Buying the Lonely Planet Volunteer guide also helped motivate me. If you want a bunch of ideas in one book, that’s a good resource – although some of the information is a little outdated, so it’s best you refer to the organization websites, too. They have listings of different volunteer organizations all around the world where you can participate in all kinds of activities, as well as anecdotes from volunteers, fundraising suggestions, tips on what to do before and after your trip, etc. That’s where I found out about Volunthai, the group I’ll be volunteering with in Thailand.

All right…it’s 2:00am now. I have to get ready before the Super Shuttle driver comes knocking on my door…

What a night!

Thursday night, April 28th, 2011 was one of the most touching nights of my life. Dozens of my friends, family and friends of friends who support my volunteer adventure gathered at Sushi on a Roll in San Diego for my silent auction fundraiser – Sushi, Spirits and Serving Others. I was initially nervous about the event – What did I forget to do? What if no one shows up? What if people don’t bid on the auction items? But thanks to my amazing friends – and especially Nylie Afuyog, Sandra Torres and Jeff Roberto – the event exceeded my expectations. We made more than $2,000 that night – thanks to all the donors and guests!

It almost felt like I was on the show, This is Your Life. I got to see so many different people I met since I  moved to San Diego in 2005 – coworkers from Channel 4, some of the most inspirational and giving people I’ve interviewed in my career, board members from the Asian American Journalists Association, friends I met through various charity events, my cousins and even friends I met in the Bay Area! And, of course, I was so grateful my family drove down from Ventura County to support me and to meet all my friends.

During my speech, I almost lost it. That was the first moment I got to take a look around the room at everyone’s faces and realize how many people believe in me and my vision to build bridges across cultures through volunteering. My voice quivered, but I was able to hold back the tears, so people didn’t have to see or hear me slobber all over the mic. Many people came up to me afterwards to tell me how inspired they feel and what a great thing I’m doing, but the truth is – I’m inspired by them, too, and motivated by everyone’s encouragement. I really hope everyone there and those of you who read this blog feel inspired to give to others, too  – whether it’s through volunteer trips or in your own way. Not only do we get to touch the lives of people we serve, but also the lives of our own friends and families through our actions and compassion.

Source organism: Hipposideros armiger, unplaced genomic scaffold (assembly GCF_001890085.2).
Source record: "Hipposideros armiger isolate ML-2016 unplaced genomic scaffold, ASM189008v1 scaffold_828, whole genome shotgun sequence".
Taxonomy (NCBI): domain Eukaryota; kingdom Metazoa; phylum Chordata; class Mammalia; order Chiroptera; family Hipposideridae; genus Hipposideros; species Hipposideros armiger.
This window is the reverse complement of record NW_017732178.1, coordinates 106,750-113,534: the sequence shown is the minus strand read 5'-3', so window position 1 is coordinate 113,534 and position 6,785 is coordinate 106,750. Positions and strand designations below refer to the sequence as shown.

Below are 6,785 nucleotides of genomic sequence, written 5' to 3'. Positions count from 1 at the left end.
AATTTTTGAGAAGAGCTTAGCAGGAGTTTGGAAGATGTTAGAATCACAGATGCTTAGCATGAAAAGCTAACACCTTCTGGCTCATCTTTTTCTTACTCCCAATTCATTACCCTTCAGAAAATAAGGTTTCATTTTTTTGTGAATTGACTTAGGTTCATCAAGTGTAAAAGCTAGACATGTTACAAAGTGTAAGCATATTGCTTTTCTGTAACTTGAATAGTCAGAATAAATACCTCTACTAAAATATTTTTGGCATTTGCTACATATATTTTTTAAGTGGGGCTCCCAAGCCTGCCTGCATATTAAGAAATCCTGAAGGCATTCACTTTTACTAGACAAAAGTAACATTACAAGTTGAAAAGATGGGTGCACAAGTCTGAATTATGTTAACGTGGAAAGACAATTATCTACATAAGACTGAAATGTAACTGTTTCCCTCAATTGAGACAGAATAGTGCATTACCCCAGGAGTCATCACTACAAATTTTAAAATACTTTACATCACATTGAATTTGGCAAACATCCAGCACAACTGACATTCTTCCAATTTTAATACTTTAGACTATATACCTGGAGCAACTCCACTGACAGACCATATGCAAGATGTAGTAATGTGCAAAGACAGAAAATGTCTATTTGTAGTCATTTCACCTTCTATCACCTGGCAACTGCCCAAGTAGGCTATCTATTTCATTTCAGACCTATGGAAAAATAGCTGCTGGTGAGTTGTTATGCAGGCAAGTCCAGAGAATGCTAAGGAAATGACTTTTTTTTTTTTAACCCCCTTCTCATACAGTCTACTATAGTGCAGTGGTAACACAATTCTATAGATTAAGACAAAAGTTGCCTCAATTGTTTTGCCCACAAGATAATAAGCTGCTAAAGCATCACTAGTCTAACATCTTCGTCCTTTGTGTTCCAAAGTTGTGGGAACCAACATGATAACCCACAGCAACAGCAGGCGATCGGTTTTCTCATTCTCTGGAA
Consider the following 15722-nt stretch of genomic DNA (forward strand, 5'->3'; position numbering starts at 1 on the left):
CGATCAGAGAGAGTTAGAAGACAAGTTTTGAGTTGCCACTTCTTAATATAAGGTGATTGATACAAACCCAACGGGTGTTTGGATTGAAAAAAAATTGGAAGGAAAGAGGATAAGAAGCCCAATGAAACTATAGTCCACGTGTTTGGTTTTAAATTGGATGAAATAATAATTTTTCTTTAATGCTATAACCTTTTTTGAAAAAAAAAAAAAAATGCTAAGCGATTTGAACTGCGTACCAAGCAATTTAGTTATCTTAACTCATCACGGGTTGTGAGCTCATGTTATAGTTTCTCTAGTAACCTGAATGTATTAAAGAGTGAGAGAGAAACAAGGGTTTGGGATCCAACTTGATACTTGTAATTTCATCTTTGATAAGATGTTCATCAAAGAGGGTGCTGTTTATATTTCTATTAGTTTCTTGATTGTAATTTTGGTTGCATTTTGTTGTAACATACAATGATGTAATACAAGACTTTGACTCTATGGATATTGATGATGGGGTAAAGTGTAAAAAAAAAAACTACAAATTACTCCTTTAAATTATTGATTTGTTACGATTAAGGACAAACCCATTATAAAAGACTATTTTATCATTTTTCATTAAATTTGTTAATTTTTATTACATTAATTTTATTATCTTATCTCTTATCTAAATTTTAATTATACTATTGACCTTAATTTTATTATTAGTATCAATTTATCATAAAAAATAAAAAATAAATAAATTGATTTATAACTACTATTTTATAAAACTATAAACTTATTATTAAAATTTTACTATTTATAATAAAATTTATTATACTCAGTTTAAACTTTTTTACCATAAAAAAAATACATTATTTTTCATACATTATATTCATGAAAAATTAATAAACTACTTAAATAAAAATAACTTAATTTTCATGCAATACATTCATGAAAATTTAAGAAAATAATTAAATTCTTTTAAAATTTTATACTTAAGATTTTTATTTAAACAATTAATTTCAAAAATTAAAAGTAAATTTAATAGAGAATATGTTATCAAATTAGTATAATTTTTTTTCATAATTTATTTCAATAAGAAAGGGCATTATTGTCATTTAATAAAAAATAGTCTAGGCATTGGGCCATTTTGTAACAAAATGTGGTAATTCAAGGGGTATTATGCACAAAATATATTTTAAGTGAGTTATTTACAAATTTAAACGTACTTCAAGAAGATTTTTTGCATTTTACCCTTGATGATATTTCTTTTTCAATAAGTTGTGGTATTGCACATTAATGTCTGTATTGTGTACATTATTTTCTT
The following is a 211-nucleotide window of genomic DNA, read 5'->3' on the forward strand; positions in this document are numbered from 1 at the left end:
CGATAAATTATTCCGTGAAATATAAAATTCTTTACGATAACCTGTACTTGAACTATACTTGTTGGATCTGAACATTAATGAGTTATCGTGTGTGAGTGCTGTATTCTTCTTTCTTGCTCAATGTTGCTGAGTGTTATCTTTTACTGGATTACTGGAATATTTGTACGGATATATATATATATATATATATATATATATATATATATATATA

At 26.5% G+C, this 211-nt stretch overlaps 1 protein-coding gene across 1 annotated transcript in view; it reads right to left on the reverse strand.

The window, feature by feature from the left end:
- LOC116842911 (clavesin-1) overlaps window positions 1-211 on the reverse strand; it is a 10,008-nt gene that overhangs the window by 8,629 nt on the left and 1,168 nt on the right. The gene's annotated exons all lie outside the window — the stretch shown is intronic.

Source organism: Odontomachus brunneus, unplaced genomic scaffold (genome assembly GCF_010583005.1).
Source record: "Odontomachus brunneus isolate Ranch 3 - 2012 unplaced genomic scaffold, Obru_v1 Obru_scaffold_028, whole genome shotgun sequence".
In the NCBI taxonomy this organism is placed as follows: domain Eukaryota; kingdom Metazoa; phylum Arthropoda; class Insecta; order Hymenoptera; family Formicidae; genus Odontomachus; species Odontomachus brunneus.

A HUGE THANK YOU TO JEFF ROBERTO OF SUSHI ON A ROLL for sharing his time, talents and space for the event, as well as silent auction and raffle items.

Many thanks to those who donated to the silent auction:

  • Dr. Trevor Irish, Monte Vista Optometry in Turlock
  • Dr. Smit Patel, East County Family Optometry
  • Dr. Irene Gendelman Patel, Santee Family Optometry
  • Sam Zien (a.k.a. Sam the Cooking Guy)
  • Nylie Afuyog, Nylie Designs
  • Terry Matsuoka, Musician, Artist and Photographer
  • Cox Communications
  • Roi Ewell, SeaWorld
  • Lori Watkins, Artist
  • Darlynne Reyes, Where You Want To Be Tours
  • Harki Parekh, Sofia Hotel
  • Seema Sueko, Mo’olelo Performing Arts Company